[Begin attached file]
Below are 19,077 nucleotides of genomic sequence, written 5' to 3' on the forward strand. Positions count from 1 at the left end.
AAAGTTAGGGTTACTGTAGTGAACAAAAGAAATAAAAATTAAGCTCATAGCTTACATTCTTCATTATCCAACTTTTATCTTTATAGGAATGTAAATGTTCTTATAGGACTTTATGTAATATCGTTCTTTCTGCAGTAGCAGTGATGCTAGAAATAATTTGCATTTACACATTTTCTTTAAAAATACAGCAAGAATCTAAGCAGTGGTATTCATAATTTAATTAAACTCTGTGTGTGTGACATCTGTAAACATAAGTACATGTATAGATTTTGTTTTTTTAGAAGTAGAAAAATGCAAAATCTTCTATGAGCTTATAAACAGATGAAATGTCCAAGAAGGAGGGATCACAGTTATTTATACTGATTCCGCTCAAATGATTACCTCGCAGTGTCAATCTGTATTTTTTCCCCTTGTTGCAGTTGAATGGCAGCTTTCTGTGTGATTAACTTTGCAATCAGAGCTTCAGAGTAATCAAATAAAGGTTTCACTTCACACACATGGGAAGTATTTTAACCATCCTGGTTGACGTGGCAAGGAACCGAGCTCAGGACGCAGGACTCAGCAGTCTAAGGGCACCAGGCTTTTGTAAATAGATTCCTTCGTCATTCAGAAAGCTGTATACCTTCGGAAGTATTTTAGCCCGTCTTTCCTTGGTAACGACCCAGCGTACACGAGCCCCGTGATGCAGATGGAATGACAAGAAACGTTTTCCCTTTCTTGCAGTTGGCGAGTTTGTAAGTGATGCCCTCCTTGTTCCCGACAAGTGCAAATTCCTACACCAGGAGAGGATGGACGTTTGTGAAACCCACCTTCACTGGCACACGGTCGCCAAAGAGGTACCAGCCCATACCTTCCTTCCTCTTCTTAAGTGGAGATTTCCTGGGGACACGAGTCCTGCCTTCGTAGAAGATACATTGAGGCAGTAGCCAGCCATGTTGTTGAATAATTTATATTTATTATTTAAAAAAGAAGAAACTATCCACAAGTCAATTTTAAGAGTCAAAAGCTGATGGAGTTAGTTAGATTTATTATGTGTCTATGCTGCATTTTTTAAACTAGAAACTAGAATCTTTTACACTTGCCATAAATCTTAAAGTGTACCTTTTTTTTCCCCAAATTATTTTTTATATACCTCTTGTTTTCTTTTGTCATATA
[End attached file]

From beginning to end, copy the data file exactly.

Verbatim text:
Below are 19,077 nucleotides of genomic sequence, written 5' to 3' on the forward strand. Positions count from 1 at the left end.
AAAGTTAGGGTTACTGTAGTGAACAAAAGAAATAAAAATTAAGCTCATAGCTTACATTCTTCATTATCCAACTTTTATCTTTATAGGAATGTAAATGTTCTTATAGGACTTTATGTAATATCGTTCTTTCTGCAGTAGCAGTGATGCTAGAAATAATTTGCATTTACACATTTTCTTTAAAAATACAGCAAGAATCTAAGCAGTGGTATTCATAATTTAATTAAACTCTGTGTGTGTGACATCTGTAAACATAAGTACATGTATAGATTTTGTTTTTTTAGAAGTAGAAAAATGCAAAATCTTCTATGAGCTTATAAACAGATGAAATGTCCAAGAAGGAGGGATCACAGTTATTTATACTGATTCCGCTCAAATGATTACCTCGCAGTGTCAATCTGTATTTTTTCCCCTTGTTGCAGTTGAATGGCAGCTTTCTGTGTGATTAACTTTGCAATCAGAGCTTCAGAGTAATCAAATAAAGGTTTCACTTCACACACATGGGAAGTATTTTAACCATCCTGGTTGACGTGGCAAGGAACCGAGCTCAGGACGCAGGACTCAGCAGTCTAAGGGCACCAGGCTTTTGTAAATAGATTCCTTCGTCATTCAGAAAGCTGTATACCTTCGGAAGTATTTTAGCCCGTCTTTCCTTGGTAACGACCCAGCGTACACGAGCCCCGTGATGCAGATGGAATGACAAGAAACGTTTTCCCTTTCTTGCAGTTGGCGAGTTTGTAAGTGATGCCCTCCTTGTTCCCGACAAGTGCAAATTCCTACACCAGGAGAGGATGGACGTTTGTGAAACCCACCTTCACTGGCACACGGTCGCCAAAGAGGTACCAGCCCATACCTTCCTTCCTCTTCTTAAGTGGAGATTTCCTGGGGACACGAGTCCTGCCTTCGTAGAAGATACATTGAGGCAGTAGCCAGCCATGTTGTTGAATAATTTATATTTATTATTTAAAAAAGAAGAAACTATCCACAAGTCAATTTTAAGAGTCAAAAGCTGATGGAGTTAGTTAGATTTATTATGTGTCTATGCTGCATTTTTTAAACTAGAAACTAGAATCTTTTACACTTGCCATAAATCTTAAAGTGTACCTTTTTTTTCCCCAAATTATTTTTTATATACCTCTTGTTTTCTTTTGTCATATA